The Current issue of “The view from here” discusses various aspects of medicinal chemistry.

July’s issue of “The View from Here” deals with the massive topic of Medicinal Chemistry.

In this issue, we will be discussing some of the most recent developments in Medicinal Chemistry as published in the pages of Drug Discovery Today. We cover a very wide range of topics, notably the development of a third year undergraduate project, which outlines the principles of drug development along with worked examples of how you would go about optimizing compound potency. The other articles deal with other aspects of medicinal chemistry in drug development, notably how you may be able to expand chemical space such that it impacts upon new and different targets. This is then complemented by an article outlining how conformational information can be blended into drug discovery programmes. Medicinal chemistry has been and continues to be one of the most popular and downloaded topics in the journal in spite of the increase in popularity and emphasis upon biological therapies. This is a testament both to the value of small molecular weight drug development and to the ingenuity of the practitioners of the discipline

The free downloads available in this newsletter highlight some of the most recent developments in Medicinal Chemistry. I will elaborate on them below.

The first article, by M. Jonathan Fray, Simon J.F. Macdonald, Ian R. Baldwin, Nick Barton, Jack Brown, Ian B. Campbell, Ian Churcher, Diane M. Coe, Anthony W.J. Cooper, Andrew P. Craven, Gail Fisher, Graham G.A. Inglis, Henry A. Kelly, John Liddle, Aoife C. Maxwell, Vipulkumar K. Patel, Stephen Swanson and Natalie Wellaway of the School of Chemistry, University of Nottingham, UK and GlaxoSmithKline, Medicines Research Centre, Gunnels Wood Road, Stevenage, UK  entitled “A practical drug discovery project at the undergraduate level”  marks a departure from the normal article type published in Drug Discovery Today in that it deals with the development of a project aimed at Chemistry undergraduates with real world examples of  how ligands may be developed and improved through SAR. The project, a close collaboration between academia and industry, highlights how weak antagonists directed against phosphatidylinositide 3-kinase delta (PI3Kδ) may be optimized with respect to potency by examination of screening data and subsequent compound design. It is hoped that such approaches will be useful in attracting and training the next generation of medicinal chemists.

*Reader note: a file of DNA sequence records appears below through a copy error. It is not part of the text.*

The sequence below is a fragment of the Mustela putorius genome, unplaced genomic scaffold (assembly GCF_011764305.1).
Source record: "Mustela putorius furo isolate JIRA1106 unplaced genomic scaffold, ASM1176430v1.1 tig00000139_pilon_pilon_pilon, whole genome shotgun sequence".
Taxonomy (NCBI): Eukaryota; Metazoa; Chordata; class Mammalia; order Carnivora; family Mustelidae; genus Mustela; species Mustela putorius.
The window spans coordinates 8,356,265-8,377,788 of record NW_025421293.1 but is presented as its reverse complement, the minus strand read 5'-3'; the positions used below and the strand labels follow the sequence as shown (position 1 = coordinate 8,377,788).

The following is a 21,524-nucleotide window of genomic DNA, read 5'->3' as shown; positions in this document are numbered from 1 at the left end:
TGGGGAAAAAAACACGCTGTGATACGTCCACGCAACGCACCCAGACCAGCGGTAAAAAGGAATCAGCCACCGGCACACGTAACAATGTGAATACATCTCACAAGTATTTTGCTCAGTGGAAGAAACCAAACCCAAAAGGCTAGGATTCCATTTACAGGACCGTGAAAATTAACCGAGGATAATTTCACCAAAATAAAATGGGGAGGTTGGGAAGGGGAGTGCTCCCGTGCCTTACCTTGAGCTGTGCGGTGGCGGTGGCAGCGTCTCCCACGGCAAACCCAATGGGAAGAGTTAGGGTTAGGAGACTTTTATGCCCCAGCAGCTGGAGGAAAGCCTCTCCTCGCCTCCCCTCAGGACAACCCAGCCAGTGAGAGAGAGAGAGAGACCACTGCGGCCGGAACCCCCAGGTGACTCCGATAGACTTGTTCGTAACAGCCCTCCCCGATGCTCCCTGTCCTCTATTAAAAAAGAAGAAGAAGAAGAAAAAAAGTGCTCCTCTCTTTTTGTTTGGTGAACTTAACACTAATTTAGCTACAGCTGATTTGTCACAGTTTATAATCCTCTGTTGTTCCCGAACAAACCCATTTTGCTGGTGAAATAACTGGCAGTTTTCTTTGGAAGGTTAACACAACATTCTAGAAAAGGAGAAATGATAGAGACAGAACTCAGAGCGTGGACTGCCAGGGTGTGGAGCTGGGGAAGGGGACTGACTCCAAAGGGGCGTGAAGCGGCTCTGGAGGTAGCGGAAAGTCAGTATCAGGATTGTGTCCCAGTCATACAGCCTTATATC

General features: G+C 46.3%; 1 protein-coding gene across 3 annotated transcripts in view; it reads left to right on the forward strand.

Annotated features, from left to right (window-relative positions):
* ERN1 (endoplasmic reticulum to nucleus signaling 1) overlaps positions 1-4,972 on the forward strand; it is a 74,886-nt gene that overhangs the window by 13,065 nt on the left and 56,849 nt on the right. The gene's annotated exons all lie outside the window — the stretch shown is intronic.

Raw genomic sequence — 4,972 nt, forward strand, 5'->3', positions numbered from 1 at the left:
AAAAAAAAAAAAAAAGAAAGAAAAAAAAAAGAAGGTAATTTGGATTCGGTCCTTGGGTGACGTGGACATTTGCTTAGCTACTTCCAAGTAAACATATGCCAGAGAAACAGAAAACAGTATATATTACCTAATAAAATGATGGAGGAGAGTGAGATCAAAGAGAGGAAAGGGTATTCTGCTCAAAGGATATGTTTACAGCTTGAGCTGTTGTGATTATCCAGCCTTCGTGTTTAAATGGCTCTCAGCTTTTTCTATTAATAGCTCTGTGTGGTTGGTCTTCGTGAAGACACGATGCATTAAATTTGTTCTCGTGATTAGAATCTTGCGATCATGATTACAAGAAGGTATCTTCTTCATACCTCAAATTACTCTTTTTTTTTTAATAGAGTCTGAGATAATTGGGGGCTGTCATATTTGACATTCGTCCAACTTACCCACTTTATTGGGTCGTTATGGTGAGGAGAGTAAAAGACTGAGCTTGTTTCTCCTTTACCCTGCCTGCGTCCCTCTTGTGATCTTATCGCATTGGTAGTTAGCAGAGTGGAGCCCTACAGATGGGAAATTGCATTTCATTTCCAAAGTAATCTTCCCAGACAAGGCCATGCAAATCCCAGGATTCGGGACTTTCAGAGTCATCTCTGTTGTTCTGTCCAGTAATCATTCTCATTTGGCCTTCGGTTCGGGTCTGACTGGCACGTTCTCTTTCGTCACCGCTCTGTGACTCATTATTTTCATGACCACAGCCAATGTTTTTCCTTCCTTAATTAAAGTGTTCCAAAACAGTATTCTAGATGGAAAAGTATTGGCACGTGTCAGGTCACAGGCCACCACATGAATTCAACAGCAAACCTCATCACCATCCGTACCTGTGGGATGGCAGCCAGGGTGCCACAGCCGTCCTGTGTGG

The second article, by Andy Barker, Jason G. Kettle, Thorsten Nowak and J. Elizabeth Pease of AstraZeneca R&D, Oncology iMed, Alderley Park, Macclesfield, UK entitled: “Expanding medicinal chemistry space” outlines how currently-available clinically-useful drugs occupy a relatively well-defined chemical space. It is clear, however, that new, interesting and, as yet, inaccessible targets occupy chemical space that it not well utilized by current agents. This article highlights current strategies to address this issue and how expanding current chemical space may allow lead development in new targets and target classes. Such new approaches are reviewed and the authors highlight the potential for these strategies to generate new leads in drug development programmes.

Finally, is the review from Harry Finch, entitled: “The conformational musings of a medicinal chemist”.  This paper is involved with discussion of how, over the past 25 years, conformational data obtained from X-ray crystallography experiments and, more recently from computational studies, has been used to characterize and optimize the binding of ligands to their cognate sites in receptors. These data have become more and more reliable and have, therefore, developed  ever-increasing importance in defining the structure of useful medicinal compounds. The author goes on from here to discuss how new NMR techniques can be used to provide a full description of the conformation of ligands in solution. He proposes that the integration of such physically diverse data sources will provide a major impact on drug discovery in the future.


Steve Carney was born in Liverpool, England and studied Biochemistry at Liverpool University, obtaining a BSc.(Hons) and then read for a PhD on the Biochemistry and Pathology of Connective Tissue Diseases in Manchester University, in the Departments of Medical Biochemistry and Histopathology. On completion of his PhD he moved to the Kennedy Institute of Rheumatology, London, where he worked with Professor Helen Muir FRS and Professor Tim Hardingham, on the biochemistry of experimental Osteoarthritis. He joined Eli Lilly and Co. and held a number of positions in Biology R&D, initially in the Connective Tissue Department, but latterly in the Neuroscience Department. He left Lilly to take up his present position as Managing Editor, Drug Discovery Today, at Elsevier. He has authored over 40 peer-reviewed articles, written several book chapters and has held a number of patents.

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